In summary

  • A group of Swinburne students have seen their 'Don't Drive Dead' road safety messaging selected as the Victorian campaign for Re:act 2021 and will be displayed from 6 December to 19 December 2021
  • Eve Uittenbosch, Lulu Nicholls, Charlotte Tiong and Gabrielle Versace created the zombie-inspired campaign to bring awareness to the dangers of driver fatigue
  • Re:act is a program that challenges university students to raise awareness of road safety issues among 16-25-year-olds, change driving behaviour and make all road users safe

A striking campaign created by Swinburne students has been selected as the Victorian campaign for the road safety program Re:act 2021, and will educate young drivers about the risk of driving fatigue.

Eve Uittenbosch, Lulu Nicholls, Charlotte Tiong and Gabrielle Versace are the third year Communication Design honours students behind the selected campaign which will launch from 6 December to 19 December 2021. They used zombies and the ‘Don’t Drive Dead’ tagline to bring awareness to the risks of driving fatigued. 

Re:act is a program that challenges university and college students to raise awareness of road safety issues among 16-25-year-olds, change driving behaviour and make all road users safer. Selected campaigns, including ‘Don’t Drive Dead’, will be developed with advertising agency Hard Edge . They will be displayed on billboards, bus stops and other public media assets managed by oOh!media.  

Re:act was created by Hard Edge in 2016 in collaboration with Swinburne University of Technology. Since launching, it has rapidly expanded internationally, as well as to the TAFE sector within Australia. 

The ‘Don’t Drive Dead’ campaign was inspired by pop culture’s frequent use of zombies

Apocalypse of awareness

Swinburne student Gabrielle Versace says the group wanted to create a relatable campaign and that, since participating, they’ve found the message affecting their own lives.  

‘Something we saw in popular culture was the zombie genre. We liked the idea of a character that represented the state of being fatigued. “You look dead” is something our age group will often say to each other when we recognise someone is looking tired, so we liked that connection with being fatigued and how the zombie character could represent that.’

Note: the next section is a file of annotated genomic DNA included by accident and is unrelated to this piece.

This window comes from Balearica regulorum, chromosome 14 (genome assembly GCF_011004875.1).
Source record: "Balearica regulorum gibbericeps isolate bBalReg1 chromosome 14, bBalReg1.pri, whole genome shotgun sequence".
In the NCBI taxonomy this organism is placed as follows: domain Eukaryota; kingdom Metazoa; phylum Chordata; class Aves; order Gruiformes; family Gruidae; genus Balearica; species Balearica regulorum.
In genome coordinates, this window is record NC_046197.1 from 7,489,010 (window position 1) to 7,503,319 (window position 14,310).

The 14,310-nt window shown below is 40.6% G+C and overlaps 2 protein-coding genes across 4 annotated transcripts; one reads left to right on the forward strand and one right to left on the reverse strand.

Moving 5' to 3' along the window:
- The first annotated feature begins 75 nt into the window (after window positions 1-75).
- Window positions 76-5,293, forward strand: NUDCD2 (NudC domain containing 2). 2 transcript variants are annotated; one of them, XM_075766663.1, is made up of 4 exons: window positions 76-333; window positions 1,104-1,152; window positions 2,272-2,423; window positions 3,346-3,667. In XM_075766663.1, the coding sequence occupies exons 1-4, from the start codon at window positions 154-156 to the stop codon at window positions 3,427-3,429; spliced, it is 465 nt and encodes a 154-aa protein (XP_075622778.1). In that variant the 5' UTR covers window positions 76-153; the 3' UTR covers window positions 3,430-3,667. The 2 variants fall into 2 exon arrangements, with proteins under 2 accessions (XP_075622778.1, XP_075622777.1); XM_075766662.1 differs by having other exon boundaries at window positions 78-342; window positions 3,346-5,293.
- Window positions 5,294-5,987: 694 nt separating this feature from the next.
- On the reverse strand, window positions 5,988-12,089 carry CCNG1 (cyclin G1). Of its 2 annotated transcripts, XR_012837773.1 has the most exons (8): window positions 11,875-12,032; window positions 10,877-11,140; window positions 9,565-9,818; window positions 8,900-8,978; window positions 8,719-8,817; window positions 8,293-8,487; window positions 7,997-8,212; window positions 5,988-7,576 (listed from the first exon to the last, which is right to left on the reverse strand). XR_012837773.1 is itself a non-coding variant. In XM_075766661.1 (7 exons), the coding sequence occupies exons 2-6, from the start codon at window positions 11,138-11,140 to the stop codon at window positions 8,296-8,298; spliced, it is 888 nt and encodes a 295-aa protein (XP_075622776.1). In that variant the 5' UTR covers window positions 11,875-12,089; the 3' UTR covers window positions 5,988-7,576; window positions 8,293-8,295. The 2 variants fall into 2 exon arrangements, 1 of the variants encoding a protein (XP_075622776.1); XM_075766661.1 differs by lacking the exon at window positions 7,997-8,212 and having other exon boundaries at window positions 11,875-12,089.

‘After doing Re:act we realised, especially driving to university and then to work, that people in our age group are frequently on the road fatigued, without even realising. We found we kept using our campaign tagline in our own lives – “guys, don’t drive dead if you’re feeling tired” – so we started holding each other accountable, which is great because that’s what we wanted our campaign to do with the audience.'

Swinburne students demonstrate how augmented reality could be incorporated into the campaign at Federation Square, Melbourne

Saving lives

Re:act founder, Andrew Hardwick, acknowledges the ‘inspired use of zombies’ that are popular in various media forms right now and commends the students’ efforts despite the challenges brought by COVID-19.

Stephen Hehir from Re:act program partner Australia Post says that the company takes the importance of driver fatigue seriously with many of its employees on the road every day. 

‘The Swinburne Media and Communications students this year all demonstrated a “felt” understanding of the driver fatigue issue and all delivered adept campaigns, evidenced by the challenge the adjudicators had in determining the selected campaign. Congratulations to the team with the cut through message, ‘Don’t Drive Dead’,’ Mr Hehir says.

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